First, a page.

It infuriates me to see mindless movies collect 100 Crores: Vidhu Vinod Chopra

Added by harini on Jun 16, 2012

Vidhu Vinod Chopra’s latest production ‘Ferrari Ki Sawaari’, which released today, has been garnering rave reviews and the concept of the movie is being appreciated.

Producer Vidhu Vinod Chopra is of an opinion that as filmmaker’s it’s their responsibility to make movies with good messages in them.

“We change lives. So many people are impacted by cinema. With 'Munna Bhai', with '3 Idiots', with every film we've done, we've touched lives. That is the job of a filmmaker. And a filmmaker has a social responsibility, and he can't escape it, just the way you have a social responsibility if you are a journalist, and you can't escape that - whether or not you print this. We all create realities and impressions,” he said in an interview with a daily.

The producer said that it infuriated him to see rubbish movies collect 100 Crores at box-office and become huge hits.

“When I look at the mediocrity of Indian cinema, when I look at some rubbish being made and people hailing it because it is touching 100 crores, I get angry. I say ki tum logon ka koi dharam imaan hai nahi kya?” he asked.

The filmmaker said that it wasn’t required to do mindless movies to earn 100 Crores and sited the example of his movie ‘3 Idiots’ which earned over 100 Crores yet had a great concept and message in it. He also said that he would never make a movie if he isn’t happy with it.

“I have not made the third ‘Munna Bhai’ because I am not happy with the script. While I know that even if I make absolute rubbish, I will make 200 crores in the first three days. By the time you all realize on Monday that I have really made a bad film, I have collected the money and gone home. But I won't. Because these are the things that annoy me. The thinking that till yesterday I am a third-rate filmmaker but today my film has done 100 crores, so I'm acceptable,” he said.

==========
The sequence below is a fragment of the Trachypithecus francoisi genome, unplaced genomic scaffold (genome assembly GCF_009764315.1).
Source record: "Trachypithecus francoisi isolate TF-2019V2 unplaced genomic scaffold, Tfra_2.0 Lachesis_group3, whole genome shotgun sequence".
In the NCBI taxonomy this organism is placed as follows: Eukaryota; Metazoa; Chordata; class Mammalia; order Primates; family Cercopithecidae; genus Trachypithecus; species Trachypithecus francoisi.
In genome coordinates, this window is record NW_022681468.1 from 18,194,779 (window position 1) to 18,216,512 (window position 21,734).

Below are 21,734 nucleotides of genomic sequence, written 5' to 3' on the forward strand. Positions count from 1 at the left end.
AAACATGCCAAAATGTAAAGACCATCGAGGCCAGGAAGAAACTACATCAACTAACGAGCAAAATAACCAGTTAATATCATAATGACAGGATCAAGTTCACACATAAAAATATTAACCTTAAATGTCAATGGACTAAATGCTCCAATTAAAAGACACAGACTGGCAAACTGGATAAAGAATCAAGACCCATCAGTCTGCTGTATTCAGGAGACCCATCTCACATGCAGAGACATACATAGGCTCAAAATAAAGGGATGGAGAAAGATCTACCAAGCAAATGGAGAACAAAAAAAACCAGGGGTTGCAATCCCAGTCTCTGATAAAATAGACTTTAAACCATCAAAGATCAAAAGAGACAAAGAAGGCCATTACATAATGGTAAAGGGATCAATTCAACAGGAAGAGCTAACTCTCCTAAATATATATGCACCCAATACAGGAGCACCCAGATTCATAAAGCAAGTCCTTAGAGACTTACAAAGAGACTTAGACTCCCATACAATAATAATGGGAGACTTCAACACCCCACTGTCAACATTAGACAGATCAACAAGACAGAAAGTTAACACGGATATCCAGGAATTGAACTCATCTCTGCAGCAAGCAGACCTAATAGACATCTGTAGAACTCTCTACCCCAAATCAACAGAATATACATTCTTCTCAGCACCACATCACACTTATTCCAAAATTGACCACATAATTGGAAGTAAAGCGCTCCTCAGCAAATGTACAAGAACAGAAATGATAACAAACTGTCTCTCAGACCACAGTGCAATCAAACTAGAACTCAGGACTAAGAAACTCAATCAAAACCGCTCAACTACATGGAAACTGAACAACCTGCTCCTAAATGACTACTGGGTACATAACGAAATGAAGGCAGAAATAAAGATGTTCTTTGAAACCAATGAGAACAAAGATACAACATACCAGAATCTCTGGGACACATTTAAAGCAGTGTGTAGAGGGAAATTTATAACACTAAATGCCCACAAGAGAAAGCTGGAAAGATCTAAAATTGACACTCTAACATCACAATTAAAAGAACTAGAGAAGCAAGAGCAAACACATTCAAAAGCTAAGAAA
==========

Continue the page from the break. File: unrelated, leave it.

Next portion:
He also isn’t happy that someone like Sanjay Leela Bhansali has produced something like ‘Rowdy Rathore’.

“I am not happy about it. He has worked with me for eight years. He considers me his mentor. I hope he will come out of it. But again, I can't be judgmental; I don't know what kind of rejection he had to go through when he made Guzaarish. He told some interviewer that you never came here after Guzaarish, you're here now - and he's right. Maybe this is some kind of revenge he's taking on the mediocrity that exists. He's seeking some kind of recognition and acceptance, and if it's coming through this kind of cinema, then it's sad. But I would like to meet and talk to him to understand that what drives an artist to this. I hope I'll never be driven to this,” he concluded.

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